Letting In the Light of Easter
At some point in our education, we heard the wisdom from the Ancient Greeks, “Know thyself.” Did you know that is the first of three maxims that are inscribed outside the Temple of Apollo? The other two, because I know you are curious, were: “nothing in excess” and “surety brings ruin”. Suddenly you might realize why the other two maxims never quite caught on in our current climate. But we are fascinated by trying to know ourselves. Exhibit A of evidence for this is the “Self-help” section of any library has pages upon pages of words devoted to this topic. Exhibit B are podcasts produced every day for you to living your best life every where you thrive. Exhibit C is just Google “how to know yourself” and in less than a second there are almost two billion possible responses and results for you to view. So, you know, feel free to look over those at lunch!
The quest to know ourselves is endless and eternal. Actually starts at a young age. I remember moments when one of my children colored on the wall or didn’t study for a test or did something I wish they had not done. When frustration fumed off me I would ask, “Why did you do that?” Of course, the reply was often, “I don’t know.” Looking back, I now see how that is so true for me. Why did I say that last night at the meeting? Why did I procrastinate when my gut was saying, “Go head take the risk.”? Why do I do what I do.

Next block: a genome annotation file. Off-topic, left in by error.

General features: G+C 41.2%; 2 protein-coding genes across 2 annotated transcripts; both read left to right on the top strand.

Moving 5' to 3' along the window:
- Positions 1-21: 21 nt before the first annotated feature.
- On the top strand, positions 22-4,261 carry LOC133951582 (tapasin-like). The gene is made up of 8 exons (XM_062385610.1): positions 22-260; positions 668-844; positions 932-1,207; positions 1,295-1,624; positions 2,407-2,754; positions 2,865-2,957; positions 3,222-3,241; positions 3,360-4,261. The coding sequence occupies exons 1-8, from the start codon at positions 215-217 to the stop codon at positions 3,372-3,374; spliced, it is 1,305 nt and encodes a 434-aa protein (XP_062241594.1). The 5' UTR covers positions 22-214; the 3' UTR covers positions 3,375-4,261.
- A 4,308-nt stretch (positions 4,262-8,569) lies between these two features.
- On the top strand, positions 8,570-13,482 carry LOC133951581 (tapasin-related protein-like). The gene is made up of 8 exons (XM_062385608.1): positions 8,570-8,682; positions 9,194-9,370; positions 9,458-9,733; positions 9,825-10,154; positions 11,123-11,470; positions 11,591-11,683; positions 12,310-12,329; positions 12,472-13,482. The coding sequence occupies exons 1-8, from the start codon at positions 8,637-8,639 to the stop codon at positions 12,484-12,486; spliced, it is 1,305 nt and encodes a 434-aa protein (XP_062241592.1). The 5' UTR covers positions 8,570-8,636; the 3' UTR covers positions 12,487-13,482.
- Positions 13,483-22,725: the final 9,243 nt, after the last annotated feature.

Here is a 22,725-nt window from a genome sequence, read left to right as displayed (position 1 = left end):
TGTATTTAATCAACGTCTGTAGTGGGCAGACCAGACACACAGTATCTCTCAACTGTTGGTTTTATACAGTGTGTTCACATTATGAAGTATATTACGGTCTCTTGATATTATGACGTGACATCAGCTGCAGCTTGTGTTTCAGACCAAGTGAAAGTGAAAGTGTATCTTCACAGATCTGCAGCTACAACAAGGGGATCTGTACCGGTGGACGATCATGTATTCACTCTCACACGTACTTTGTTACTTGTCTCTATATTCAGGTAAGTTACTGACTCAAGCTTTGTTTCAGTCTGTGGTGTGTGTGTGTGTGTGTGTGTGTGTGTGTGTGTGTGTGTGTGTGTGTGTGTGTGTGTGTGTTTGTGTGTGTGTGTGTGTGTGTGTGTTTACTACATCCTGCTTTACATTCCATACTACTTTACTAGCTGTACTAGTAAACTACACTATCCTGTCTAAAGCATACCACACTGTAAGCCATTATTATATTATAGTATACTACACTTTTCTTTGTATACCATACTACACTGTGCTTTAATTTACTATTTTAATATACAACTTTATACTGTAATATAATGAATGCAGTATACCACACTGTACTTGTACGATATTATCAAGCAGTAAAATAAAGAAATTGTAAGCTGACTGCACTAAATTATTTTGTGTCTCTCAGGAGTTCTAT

It wasn’t just philosophy that finds this mystery of why we do what we do fascinating. The Apostle Paul says in Romans, “I do not understand my own actions. For I do not do what I want, but I do the very thing I hate.”
We are a mystery. Or as Kristen Bell once said, “We are our own best science experiments.” To explore our lives with an endless curiosity is an invitation. But we need to be careful because often when we begin to ask why we are doing what we are doing, we have to get out the umbrella because it is raining guilt. This is perhaps because of those childhood memories of being disciplined when we disappointed our parent. But grace and good news of Easter says, we can ask questions of why trusting in God’s original blessing and God who calls each of us, “Beloved.”
Keep turning the question, what is it like to be you, in your mind, heart, and soul. Keep prayerfully pondering how the past, present, and future are meeting in you. And continue to find ways to explore your life gently and gracefully. Stay open to the faithful, fascinating ways you embody and live in these days.
Prayer: God, continue to open me to the ways You are at work within me and beyond me and beside me this day. Amen.